City Square Projects Pvt Ltd has said that they have not pledged or mortgaged the land, continued Chandraprema. They haven’t done so because the land has not been transferred to them yet. But the moment the land is transferred to them, that is exactly what is going to happen. Once the land is transferred to City Square Projects Pvt Ltd,  the land may be used as collateral to raise the capital that UTL Global Projects Pte Ltd obviously lacks.

 We have ‘incontrovertible proof’ that what Global intends doing once they get their hands on the land is to mortgage it to third parties, said Chandraprema. They will do so without paying a cent to the government of Sri Lanka. A new group will be left in possession of the Bambalapitiya land for 99 years and the residents of the present Bambalapitiya flats and the government of Sri Lanka will be left high and dry.

The residents of the Bambalapitiya flats have voiced their strong opposition to the project and point out that neither the government nor the developers have had transparent discussions with them on the project. Minister Champika Ranawaka had filed a Cabinet observation in 2016, stating that the financial credentials of the developers did not appear to have been checked and that a proper feasibility study of the project had not been carried out. There is still no feasibility report for the project said Chandraprema in 2017.

Everything about these project smacks of a giant scam said Chandraprema. There is something seriously fishy in this whole business. Anyone can see from a mile away that this is not a project that is ever going to be completed. The fact that the government has not shown any interest in seeing the full agreement signed between City Square and Engineering Projects shows that powerful figures in the government are in on the deal. Such indifference on the part of the government can only be the result of massive kickbacks.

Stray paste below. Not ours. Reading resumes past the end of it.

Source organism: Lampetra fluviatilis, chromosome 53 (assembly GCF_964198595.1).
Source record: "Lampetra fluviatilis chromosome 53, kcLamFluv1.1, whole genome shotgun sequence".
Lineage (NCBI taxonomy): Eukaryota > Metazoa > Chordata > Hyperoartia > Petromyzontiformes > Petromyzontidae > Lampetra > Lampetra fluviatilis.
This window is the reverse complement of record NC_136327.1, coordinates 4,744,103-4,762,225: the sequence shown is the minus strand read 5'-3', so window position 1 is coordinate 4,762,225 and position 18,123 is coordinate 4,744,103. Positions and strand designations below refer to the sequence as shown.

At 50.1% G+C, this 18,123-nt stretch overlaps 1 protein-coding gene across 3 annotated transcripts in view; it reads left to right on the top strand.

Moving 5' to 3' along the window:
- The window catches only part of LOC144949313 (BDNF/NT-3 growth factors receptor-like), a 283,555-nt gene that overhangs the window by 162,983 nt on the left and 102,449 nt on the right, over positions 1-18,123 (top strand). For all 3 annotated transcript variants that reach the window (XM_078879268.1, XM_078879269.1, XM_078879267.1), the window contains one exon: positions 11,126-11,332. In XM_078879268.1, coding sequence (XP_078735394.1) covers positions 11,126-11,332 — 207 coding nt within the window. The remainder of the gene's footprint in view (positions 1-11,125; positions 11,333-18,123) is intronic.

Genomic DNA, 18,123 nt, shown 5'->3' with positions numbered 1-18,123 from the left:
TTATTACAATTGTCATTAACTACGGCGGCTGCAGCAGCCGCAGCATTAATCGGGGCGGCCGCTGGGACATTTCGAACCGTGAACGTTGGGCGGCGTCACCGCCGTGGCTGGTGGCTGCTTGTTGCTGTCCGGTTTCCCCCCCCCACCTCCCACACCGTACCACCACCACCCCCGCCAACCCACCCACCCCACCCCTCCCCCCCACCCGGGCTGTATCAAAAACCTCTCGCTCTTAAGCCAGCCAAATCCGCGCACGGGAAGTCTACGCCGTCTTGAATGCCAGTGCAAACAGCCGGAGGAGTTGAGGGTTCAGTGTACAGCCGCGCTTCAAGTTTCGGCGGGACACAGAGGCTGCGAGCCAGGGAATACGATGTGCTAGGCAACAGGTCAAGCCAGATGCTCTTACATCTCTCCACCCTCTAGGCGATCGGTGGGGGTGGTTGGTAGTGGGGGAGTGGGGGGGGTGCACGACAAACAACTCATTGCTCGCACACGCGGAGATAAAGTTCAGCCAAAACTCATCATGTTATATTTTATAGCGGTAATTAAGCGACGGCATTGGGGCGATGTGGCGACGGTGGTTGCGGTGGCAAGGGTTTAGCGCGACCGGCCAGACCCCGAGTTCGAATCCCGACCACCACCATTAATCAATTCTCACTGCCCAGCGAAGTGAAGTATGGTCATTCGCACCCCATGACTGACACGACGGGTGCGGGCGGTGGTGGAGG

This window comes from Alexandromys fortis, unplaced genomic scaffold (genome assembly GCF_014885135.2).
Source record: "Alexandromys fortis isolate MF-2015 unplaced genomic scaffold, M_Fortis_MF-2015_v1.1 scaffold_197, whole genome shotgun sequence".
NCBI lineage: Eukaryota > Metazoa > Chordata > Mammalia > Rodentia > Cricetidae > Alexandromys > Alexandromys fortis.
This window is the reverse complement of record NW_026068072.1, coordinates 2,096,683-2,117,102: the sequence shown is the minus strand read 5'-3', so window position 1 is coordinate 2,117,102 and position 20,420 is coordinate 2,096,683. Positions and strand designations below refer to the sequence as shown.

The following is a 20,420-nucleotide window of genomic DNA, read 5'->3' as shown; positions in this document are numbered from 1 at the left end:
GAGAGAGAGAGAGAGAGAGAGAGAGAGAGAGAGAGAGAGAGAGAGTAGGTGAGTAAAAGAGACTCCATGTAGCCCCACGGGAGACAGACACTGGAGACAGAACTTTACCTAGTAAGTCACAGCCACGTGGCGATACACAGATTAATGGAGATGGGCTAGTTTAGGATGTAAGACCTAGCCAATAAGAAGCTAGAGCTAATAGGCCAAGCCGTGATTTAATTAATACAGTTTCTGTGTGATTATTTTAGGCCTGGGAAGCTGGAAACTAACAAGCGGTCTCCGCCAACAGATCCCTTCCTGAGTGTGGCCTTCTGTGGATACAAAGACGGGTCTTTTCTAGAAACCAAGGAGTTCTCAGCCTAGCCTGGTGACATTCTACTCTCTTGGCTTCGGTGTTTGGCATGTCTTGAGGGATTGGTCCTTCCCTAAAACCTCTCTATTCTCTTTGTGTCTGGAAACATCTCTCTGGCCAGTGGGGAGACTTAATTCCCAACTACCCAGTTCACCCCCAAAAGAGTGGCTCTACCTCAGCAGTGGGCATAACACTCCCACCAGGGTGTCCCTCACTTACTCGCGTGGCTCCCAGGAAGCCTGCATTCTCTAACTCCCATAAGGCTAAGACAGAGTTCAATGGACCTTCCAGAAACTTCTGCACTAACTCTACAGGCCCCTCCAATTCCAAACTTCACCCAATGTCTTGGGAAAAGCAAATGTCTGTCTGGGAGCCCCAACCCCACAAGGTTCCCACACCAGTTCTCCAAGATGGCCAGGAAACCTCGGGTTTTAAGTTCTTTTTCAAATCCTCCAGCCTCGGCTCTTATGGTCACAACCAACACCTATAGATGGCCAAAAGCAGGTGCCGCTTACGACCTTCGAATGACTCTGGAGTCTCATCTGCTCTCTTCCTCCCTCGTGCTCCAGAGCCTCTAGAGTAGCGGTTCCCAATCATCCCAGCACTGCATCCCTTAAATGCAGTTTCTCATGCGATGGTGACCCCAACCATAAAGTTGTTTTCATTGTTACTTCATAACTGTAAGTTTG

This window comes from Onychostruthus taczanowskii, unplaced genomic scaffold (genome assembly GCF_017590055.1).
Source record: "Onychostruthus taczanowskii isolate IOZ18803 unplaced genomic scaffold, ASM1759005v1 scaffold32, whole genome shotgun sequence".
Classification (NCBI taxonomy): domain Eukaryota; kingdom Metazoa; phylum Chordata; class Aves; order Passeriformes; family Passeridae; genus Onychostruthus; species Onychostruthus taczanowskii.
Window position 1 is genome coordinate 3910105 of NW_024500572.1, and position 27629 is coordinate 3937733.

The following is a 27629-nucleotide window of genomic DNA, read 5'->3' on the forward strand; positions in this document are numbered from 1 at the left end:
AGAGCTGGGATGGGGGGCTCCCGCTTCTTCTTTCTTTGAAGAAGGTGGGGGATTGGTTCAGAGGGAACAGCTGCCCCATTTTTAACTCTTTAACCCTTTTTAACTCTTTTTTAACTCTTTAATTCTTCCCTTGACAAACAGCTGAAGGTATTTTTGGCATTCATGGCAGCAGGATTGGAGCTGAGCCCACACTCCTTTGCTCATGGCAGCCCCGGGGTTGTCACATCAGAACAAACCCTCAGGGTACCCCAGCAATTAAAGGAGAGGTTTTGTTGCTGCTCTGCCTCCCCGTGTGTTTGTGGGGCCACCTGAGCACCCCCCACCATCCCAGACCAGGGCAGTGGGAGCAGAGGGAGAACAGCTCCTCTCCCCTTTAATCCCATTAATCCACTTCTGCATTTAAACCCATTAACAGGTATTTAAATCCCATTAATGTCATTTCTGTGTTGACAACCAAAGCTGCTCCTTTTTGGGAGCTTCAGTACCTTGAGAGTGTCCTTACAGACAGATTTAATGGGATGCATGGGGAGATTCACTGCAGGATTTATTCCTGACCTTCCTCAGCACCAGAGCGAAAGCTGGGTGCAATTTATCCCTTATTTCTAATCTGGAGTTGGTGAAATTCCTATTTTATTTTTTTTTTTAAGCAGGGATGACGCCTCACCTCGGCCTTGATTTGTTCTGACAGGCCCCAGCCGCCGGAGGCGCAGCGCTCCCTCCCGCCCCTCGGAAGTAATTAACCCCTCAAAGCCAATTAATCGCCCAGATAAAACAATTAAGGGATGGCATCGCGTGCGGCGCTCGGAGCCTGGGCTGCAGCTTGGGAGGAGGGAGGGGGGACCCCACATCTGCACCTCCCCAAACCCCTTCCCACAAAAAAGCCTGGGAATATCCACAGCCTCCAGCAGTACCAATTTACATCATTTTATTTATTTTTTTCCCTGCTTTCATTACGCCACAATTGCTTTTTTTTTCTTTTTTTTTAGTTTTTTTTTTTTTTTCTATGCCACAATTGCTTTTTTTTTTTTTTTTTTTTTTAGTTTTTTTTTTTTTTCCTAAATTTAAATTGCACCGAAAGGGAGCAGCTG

The government of Sri Lanka should reconsider this project.  Funding for the project should be available upfront before any approvals are granted or the land handed over, said Chandraprema. All agreements entered into by the BOI and the NHDA with UTL Global Projects Pte Ltd or its wholly owned subsidiary City Square Projects (Pvt) Ltd should be suspended and reviewed because they have clearly attempted to deceive the government of Sri Lanka without disclosing material facts.

HAMBANTOTA REFINERY

As this essay goes to press,  a second ‘Bambalapitiya  flat’ issue  is taking place in Hambantota, where   the Yahapalana government has announced  in March 2019, the construction of a USD 4  billion oil refinery at Hambantota on  400acres of land, by Silver Park International  and the Omani government. It was to be the biggest foreign investment in Sri Lanka since Independence. This would provide 565 Sri Lankans direct employment and up to 185 jobs for foreigners.

The original investment proposal was submitted to the BOI in November 10, 2016, as a joint venture between Silver Park International (Pvt) Ltd, Singapore, and the Ministry of Oil and Gas of the Sultanate of Oman”. A Cabinet memorandum dated February 15 2019 reaffirms that Silver Park International (Pte) Ltd of Singapore will hold 70 percent of shares while 30 percent will be owned by the Ministry of Oil and Gas of Sultanate of Oman”.

 A letter dated March 12 2019 from the BOI to Silver Park International in Singapore also refers to an undertaking from Silver Park to set up a project for 10 MMPTA Green Field oil refinery in Hambantota for export market in collaboration with the Sultanate of Oman Ministry of Oil and Gas.

As soon as the deal was announced by the government of Sri Lanka, Oman swiftly denied it had any part in the multibillion dollar investment. Omani Government said it had not invested any funds, nor agreed to invest any money so far on the project. That leaves Silver Park,  like Global, as the star of the show. Thanks to the publicity, the identity of the investors have aroused local interest.

 Silver Park International (Pte) Ltd was incorporated on June 15, 2017, in Singapore. It was, therefore, set up several months after the first investment proposal was submitted to the BOI in Sri Lanka. The directors of Silver Park, like Global, are confined to one family. They are Jegath Rakshagan Sundeep Anand, Jagathrakshakan Sri Nisha and Jagathrakshakan Anusuya. They are the son, daughter and wife of S. Jagathrakshakan, a Tamilnadu politician based in Chennai.